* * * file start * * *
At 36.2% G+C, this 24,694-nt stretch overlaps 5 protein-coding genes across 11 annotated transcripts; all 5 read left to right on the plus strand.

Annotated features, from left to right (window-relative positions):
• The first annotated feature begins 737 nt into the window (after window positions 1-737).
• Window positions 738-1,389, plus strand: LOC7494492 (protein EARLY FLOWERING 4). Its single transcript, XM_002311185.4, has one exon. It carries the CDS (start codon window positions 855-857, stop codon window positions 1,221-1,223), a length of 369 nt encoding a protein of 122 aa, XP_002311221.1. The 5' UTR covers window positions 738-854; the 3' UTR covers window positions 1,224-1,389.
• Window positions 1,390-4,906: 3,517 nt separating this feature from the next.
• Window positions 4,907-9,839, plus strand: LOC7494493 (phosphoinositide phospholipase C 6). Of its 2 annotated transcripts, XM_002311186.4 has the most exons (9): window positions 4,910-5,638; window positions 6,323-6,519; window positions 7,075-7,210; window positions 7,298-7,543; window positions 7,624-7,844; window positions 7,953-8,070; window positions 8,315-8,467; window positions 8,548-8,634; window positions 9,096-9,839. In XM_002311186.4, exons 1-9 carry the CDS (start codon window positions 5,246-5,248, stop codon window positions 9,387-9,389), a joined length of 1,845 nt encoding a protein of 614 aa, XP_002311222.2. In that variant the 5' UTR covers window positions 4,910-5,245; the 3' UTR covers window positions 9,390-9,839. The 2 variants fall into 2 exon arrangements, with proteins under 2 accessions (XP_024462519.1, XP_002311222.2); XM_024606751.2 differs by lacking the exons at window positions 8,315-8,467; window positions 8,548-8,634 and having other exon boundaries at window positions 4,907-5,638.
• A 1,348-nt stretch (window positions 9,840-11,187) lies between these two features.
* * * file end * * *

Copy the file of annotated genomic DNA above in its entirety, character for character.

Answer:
At 36.2% G+C, this 24,694-nt stretch overlaps 5 protein-coding genes across 11 annotated transcripts; all 5 read left to right on the plus strand.

Annotated features, from left to right (window-relative positions):
• The first annotated feature begins 737 nt into the window (after window positions 1-737).
• Window positions 738-1,389, plus strand: LOC7494492 (protein EARLY FLOWERING 4). Its single transcript, XM_002311185.4, has one exon. It carries the CDS (start codon window positions 855-857, stop codon window positions 1,221-1,223), a length of 369 nt encoding a protein of 122 aa, XP_002311221.1. The 5' UTR covers window positions 738-854; the 3' UTR covers window positions 1,224-1,389.
• Window positions 1,390-4,906: 3,517 nt separating this feature from the next.
• Window positions 4,907-9,839, plus strand: LOC7494493 (phosphoinositide phospholipase C 6). Of its 2 annotated transcripts, XM_002311186.4 has the most exons (9): window positions 4,910-5,638; window positions 6,323-6,519; window positions 7,075-7,210; window positions 7,298-7,543; window positions 7,624-7,844; window positions 7,953-8,070; window positions 8,315-8,467; window positions 8,548-8,634; window positions 9,096-9,839. In XM_002311186.4, exons 1-9 carry the CDS (start codon window positions 5,246-5,248, stop codon window positions 9,387-9,389), a joined length of 1,845 nt encoding a protein of 614 aa, XP_002311222.2. In that variant the 5' UTR covers window positions 4,910-5,245; the 3' UTR covers window positions 9,390-9,839. The 2 variants fall into 2 exon arrangements, with proteins under 2 accessions (XP_024462519.1, XP_002311222.2); XM_024606751.2 differs by lacking the exons at window positions 8,315-8,467; window positions 8,548-8,634 and having other exon boundaries at window positions 4,907-5,638.
• A 1,348-nt stretch (window positions 9,840-11,187) lies between these two features.